The concept of curtilage “helps to define where the police can search pursuant to a warrant.” Commonwealth v. McCarthy, 428 Mass. 871, 874, 705 N.E.2d 1110 (1999). In deciding whether a property's curtilage extends to a specific area, we may consider “four factors: the proximity of the area claimed to be curtilage to the home, whether the area is included within an enclosure surrounding the home, the nature of the uses to which the area is put, and the steps taken by the resident to protect the area from observation by people passing by.” United States v. Dunn, 480 U.S. 294, 301, 107 S.Ct. 1134, 94 L.Ed.2d 326 (1987). The test is not a determinant but rather an aid in ultimately deciding “whether the area in question ‘harbors those intimate activities associated with domestic life and the privacies of the home.’ ” Commonwealth v. McCarthy, supra at 874, 705 N.E.2d 1110, quoting from United States v. Dunn, supra at 301 & n. 4, 107 S.Ct. 1134.
The focus of the inquiry here with respect to the curtilage of the defendant's apartment is initially the basement itself. Access to the basement was not restricted. A search of a basement as a common area may not require a warrant when a defendant lacks exclusive access. Commonwealth v. Pacheco, 21 Mass.App.Ct. 565, 569 n. 4, 488 N.E.2d 42 (1986). The defendant even notes the possibility that “the basement [was] outside the sphere of her expectation of privacy.” The unrestricted access to the basement and the presence of multiple storage lockers there creates the reasonable inference that the defendant did not exclusively control access to the area. Compare Commonwealth v. Zuluaga, 43 Mass.App.Ct. 629, 636-638 & n. 11, 686 N.E.2d 463 (1997).
The relationship between the defendant's apartment and the basement meets the curtilage test set out in the Dunn decision. First, the stairs in the defendant's kitchen that linked the apartment to the basement suggest that the basement was sufficiently proximate to the apartment. Compare Commonwealth v. Wallace, 67 Mass.App.Ct. 901, 902, 852 N.E.2d 1117 (2006) (affirming denial of defendant's motion to suppress evidence obtained in search of attic not specified in warrant where defendant's apartment was connected to attic and where “the attic had all the indicia of being part and parcel of the second-floor apartment, thus supporting the judge's conclusion that the warrant was intended to authorize, and did authorize, the search of the attic area”).
Second, despite the fact that two floors separated the apartment and the basement, the curtilage of the apartment could still cover the basement with respect to “separate areas subject to the [tenant's] exclusive control.” Commonwealth v. McCarthy, 428 Mass. at 876, 705 N.E.2d 1110, quoting from Commonwealth v. Thomas, 358 Mass. 771, 774-775, 267 N.E.2d 489 (1971). Each storage locker in the basement of the defendant's building corresponds to one apartment. It is reasonable to infer that the tenants have exclusive access and therefore control over the lockers assigned to their respective apartments. We conclude that the basement was located within the curtilage of the defendant's apartment and that the warrant authorized the search of the basement as an “area appurtenant ․ and within the curtilage.” Grasso & McEvoy, Suppression Matters Under Massachusetts Law § 8-3[b] (2006-2007).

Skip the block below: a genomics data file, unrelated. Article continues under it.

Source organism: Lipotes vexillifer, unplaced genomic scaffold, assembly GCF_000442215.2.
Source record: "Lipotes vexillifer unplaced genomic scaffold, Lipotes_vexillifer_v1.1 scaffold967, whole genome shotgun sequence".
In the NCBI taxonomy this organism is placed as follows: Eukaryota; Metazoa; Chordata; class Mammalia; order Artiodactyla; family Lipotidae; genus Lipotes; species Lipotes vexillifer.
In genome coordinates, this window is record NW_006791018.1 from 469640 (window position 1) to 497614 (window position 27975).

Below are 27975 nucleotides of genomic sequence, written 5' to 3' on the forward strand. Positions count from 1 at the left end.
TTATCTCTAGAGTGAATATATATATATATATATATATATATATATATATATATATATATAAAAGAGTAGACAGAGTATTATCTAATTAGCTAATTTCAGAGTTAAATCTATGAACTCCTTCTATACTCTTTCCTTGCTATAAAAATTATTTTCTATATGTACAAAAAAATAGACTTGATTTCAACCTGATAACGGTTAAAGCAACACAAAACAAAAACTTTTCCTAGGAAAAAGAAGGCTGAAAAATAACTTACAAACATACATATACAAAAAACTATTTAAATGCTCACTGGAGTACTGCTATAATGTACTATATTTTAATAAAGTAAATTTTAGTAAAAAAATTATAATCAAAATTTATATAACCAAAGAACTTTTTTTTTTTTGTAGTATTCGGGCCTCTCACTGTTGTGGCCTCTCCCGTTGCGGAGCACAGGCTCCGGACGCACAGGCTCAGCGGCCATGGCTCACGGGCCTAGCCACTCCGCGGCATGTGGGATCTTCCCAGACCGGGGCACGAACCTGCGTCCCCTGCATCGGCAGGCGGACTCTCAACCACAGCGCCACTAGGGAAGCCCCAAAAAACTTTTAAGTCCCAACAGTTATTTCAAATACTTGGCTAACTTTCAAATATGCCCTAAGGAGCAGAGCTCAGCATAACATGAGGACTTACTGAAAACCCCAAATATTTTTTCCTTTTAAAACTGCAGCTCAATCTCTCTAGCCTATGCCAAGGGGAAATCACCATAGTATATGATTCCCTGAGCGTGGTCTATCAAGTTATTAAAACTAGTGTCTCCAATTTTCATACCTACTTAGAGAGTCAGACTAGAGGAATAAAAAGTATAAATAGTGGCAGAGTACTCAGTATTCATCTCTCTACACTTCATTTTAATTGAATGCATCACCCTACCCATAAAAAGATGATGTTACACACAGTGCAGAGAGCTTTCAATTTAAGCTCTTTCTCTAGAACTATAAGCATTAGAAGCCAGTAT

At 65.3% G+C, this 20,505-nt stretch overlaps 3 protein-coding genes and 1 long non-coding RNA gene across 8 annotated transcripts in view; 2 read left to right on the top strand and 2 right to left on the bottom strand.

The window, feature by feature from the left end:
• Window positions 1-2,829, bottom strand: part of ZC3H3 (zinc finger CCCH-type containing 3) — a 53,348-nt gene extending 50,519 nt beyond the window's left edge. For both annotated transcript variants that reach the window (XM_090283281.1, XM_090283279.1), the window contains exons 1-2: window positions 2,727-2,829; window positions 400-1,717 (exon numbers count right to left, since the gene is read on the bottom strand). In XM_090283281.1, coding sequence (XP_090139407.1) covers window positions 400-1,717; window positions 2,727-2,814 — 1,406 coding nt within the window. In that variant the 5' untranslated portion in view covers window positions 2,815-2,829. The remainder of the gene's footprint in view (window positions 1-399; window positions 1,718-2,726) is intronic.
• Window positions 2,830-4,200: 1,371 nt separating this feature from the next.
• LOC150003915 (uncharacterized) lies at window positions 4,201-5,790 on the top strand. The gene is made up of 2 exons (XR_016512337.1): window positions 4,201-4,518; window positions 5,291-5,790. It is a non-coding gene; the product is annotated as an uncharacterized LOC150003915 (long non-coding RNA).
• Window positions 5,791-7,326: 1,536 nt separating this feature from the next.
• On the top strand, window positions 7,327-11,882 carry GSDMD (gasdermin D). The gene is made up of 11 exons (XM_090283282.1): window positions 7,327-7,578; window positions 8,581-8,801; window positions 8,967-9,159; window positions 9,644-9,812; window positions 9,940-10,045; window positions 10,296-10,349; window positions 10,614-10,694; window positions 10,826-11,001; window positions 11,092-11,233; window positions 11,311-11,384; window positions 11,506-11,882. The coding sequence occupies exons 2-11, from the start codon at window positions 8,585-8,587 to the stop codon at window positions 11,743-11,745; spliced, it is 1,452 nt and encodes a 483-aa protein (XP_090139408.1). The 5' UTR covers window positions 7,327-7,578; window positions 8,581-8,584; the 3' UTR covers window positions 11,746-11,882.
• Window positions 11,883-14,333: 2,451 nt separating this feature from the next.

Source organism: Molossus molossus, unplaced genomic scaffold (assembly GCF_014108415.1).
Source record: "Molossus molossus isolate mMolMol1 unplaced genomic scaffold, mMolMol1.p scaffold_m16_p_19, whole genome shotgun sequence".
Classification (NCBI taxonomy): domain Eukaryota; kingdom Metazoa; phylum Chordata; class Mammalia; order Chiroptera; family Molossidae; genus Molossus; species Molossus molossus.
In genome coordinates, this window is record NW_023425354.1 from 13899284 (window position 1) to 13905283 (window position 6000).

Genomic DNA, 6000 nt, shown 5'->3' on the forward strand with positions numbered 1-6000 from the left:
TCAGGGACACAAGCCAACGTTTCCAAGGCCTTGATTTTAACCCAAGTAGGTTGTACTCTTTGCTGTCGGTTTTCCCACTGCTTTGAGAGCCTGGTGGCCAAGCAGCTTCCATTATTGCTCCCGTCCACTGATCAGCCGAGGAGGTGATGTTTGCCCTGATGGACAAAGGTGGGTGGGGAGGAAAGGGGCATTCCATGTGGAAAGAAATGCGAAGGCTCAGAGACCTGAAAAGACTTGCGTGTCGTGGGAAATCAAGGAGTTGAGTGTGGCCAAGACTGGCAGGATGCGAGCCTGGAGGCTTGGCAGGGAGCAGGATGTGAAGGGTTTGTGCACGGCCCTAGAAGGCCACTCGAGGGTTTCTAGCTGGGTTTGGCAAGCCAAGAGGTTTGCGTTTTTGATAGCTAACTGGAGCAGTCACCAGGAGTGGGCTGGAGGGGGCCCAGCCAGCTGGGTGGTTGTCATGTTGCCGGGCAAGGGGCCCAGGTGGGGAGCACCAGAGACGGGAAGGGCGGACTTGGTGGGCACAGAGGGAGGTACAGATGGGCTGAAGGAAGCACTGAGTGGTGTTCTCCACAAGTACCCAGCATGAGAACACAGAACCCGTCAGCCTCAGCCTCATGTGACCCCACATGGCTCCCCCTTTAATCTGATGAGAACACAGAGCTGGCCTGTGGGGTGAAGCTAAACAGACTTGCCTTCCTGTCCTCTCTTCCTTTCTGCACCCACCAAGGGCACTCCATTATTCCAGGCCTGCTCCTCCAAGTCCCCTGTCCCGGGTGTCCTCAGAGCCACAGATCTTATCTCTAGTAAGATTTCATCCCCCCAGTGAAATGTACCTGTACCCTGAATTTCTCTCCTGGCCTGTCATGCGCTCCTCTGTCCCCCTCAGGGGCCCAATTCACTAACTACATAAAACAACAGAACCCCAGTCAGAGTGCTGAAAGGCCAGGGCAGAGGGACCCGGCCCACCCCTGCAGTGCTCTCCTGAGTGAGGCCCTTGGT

We also conclude that the storage locker and the boxes containing the CDs were covered by the terms of the search warrant. Although, as the Commonwealth admits, “[t]here is no dispute that the search warrant only authorized the police to search for cocaine and records related to the purchase and sale of cocaine,” “[t]he police ․ were entitled to search any container that ‘could conceal items of the kind portrayed in the warrant.’ ” Commonwealth v. D'Amour, 428 Mass. 725, 731, 704 N.E.2d 1166 (1999), quoting from United States v. Gray, 814 F.2d 49, 51 (1st Cir.1987). The police officers here could have reasonably inferred that the cardboard boxes in the storage locker that held the CDs, about two feet by one foot, as well as the cases of the CDs, contained the instrumentalities of illegal drug activity specified in the search warrant.
3. The plain view seizure exception. Finally, the defendant argues that the seizure does not fall within the plain view exception because (1) the police officers were not lawfully present in relation to either the basement or the storage locker and therefore did not have lawful access; and (2) the incriminating nature of the CDs was not immediately apparent to Liberacki because his “familiarity with what was seized was doubtful” due to his “training and extensive experience in drug enforcement investigations.”
The plain view seizure exception allows police to seize an object without a warrant if they “are lawfully in a position from which they view an object, if its incriminating character is immediately apparent, and if [they] have a lawful right of access to the object.” Commonwealth v. D'Amour, supra at 730-731, 704 N.E.2d 1166, quoting from Commonwealth v. Santana, 420 Mass. 205, 211, 649 N.E.2d 717 (1995). “Our cases have also required that the police come across the item inadvertently.” Commonwealth v. D'Amour, supra at 731, 704 N.E.2d 1166. The defendant does not challenge the inadvertent nature of the CDs' discovery. The conclusion that the police officers were lawfully present and therefore had lawful access when they seized the CDs because the storage locker was located within the curtilage of the defendant's apartment is supported by the record.
First, as we have discussed, the police officers were lawfully present in relation to both the storage locker and the cardboard boxes that contained the CDs because the terms of the warrant allowed for the search of both. Second, the police officers had probable cause to seize the CDs. See Commonwealth v. DeMasi, 362 Mass. 53, 58, 283 N.E.2d 845 (1972) (when police are lawfully present “on certain premises pursuant to a valid search warrant, they have a right to seize articles not named in the warrant if they know or have probable cause to believe” in the illegality of the articles).